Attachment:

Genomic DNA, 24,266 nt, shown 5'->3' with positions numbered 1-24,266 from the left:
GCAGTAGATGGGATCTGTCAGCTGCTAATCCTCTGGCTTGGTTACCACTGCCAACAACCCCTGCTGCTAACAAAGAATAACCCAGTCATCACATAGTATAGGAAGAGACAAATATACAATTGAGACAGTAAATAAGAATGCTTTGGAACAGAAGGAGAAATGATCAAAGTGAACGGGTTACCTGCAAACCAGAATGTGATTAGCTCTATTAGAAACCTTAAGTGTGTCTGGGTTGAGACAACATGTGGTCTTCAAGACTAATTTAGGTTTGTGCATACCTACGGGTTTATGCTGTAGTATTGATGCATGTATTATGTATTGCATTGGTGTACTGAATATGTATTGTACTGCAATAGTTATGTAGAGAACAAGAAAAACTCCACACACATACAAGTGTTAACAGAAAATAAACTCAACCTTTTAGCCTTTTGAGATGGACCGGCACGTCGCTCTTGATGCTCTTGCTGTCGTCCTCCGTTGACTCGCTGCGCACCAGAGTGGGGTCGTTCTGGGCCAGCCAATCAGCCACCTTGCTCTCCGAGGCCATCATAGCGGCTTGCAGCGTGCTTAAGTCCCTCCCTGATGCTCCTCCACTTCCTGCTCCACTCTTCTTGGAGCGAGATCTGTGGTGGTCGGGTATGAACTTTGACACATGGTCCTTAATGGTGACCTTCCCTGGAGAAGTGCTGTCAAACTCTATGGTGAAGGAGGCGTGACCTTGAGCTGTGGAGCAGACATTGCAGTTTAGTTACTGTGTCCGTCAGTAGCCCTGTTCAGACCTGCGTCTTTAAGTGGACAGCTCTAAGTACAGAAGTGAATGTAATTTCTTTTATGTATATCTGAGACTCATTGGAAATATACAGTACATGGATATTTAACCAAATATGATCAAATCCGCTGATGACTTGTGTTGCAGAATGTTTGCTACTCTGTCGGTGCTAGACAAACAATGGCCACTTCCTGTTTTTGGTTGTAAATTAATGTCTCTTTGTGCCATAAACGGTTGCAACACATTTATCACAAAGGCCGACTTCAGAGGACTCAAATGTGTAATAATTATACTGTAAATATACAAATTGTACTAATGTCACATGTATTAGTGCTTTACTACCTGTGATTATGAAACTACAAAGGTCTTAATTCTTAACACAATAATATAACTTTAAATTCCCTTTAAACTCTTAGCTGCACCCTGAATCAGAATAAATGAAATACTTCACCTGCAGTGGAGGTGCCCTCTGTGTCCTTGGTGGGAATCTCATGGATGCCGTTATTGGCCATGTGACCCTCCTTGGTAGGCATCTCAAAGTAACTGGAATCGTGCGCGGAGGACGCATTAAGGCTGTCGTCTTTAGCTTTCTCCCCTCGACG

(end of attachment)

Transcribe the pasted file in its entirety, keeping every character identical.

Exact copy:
Genomic DNA, 24,266 nt, shown 5'->3' with positions numbered 1-24,266 from the left:
GCAGTAGATGGGATCTGTCAGCTGCTAATCCTCTGGCTTGGTTACCACTGCCAACAACCCCTGCTGCTAACAAAGAATAACCCAGTCATCACATAGTATAGGAAGAGACAAATATACAATTGAGACAGTAAATAAGAATGCTTTGGAACAGAAGGAGAAATGATCAAAGTGAACGGGTTACCTGCAAACCAGAATGTGATTAGCTCTATTAGAAACCTTAAGTGTGTCTGGGTTGAGACAACATGTGGTCTTCAAGACTAATTTAGGTTTGTGCATACCTACGGGTTTATGCTGTAGTATTGATGCATGTATTATGTATTGCATTGGTGTACTGAATATGTATTGTACTGCAATAGTTATGTAGAGAACAAGAAAAACTCCACACACATACAAGTGTTAACAGAAAATAAACTCAACCTTTTAGCCTTTTGAGATGGACCGGCACGTCGCTCTTGATGCTCTTGCTGTCGTCCTCCGTTGACTCGCTGCGCACCAGAGTGGGGTCGTTCTGGGCCAGCCAATCAGCCACCTTGCTCTCCGAGGCCATCATAGCGGCTTGCAGCGTGCTTAAGTCCCTCCCTGATGCTCCTCCACTTCCTGCTCCACTCTTCTTGGAGCGAGATCTGTGGTGGTCGGGTATGAACTTTGACACATGGTCCTTAATGGTGACCTTCCCTGGAGAAGTGCTGTCAAACTCTATGGTGAAGGAGGCGTGACCTTGAGCTGTGGAGCAGACATTGCAGTTTAGTTACTGTGTCCGTCAGTAGCCCTGTTCAGACCTGCGTCTTTAAGTGGACAGCTCTAAGTACAGAAGTGAATGTAATTTCTTTTATGTATATCTGAGACTCATTGGAAATATACAGTACATGGATATTTAACCAAATATGATCAAATCCGCTGATGACTTGTGTTGCAGAATGTTTGCTACTCTGTCGGTGCTAGACAAACAATGGCCACTTCCTGTTTTTGGTTGTAAATTAATGTCTCTTTGTGCCATAAACGGTTGCAACACATTTATCACAAAGGCCGACTTCAGAGGACTCAAATGTGTAATAATTATACTGTAAATATACAAATTGTACTAATGTCACATGTATTAGTGCTTTACTACCTGTGATTATGAAACTACAAAGGTCTTAATTCTTAACACAATAATATAACTTTAAATTCCCTTTAAACTCTTAGCTGCACCCTGAATCAGAATAAATGAAATACTTCACCTGCAGTGGAGGTGCCCTCTGTGTCCTTGGTGGGAATCTCATGGATGCCGTTATTGGCCATGTGACCCTCCTTGGTAGGCATCTCAAAGTAACTGGAATCGTGCGCGGAGGACGCATTAAGGCTGTCGTCTTTAGCTTTCTCCCCTCGACG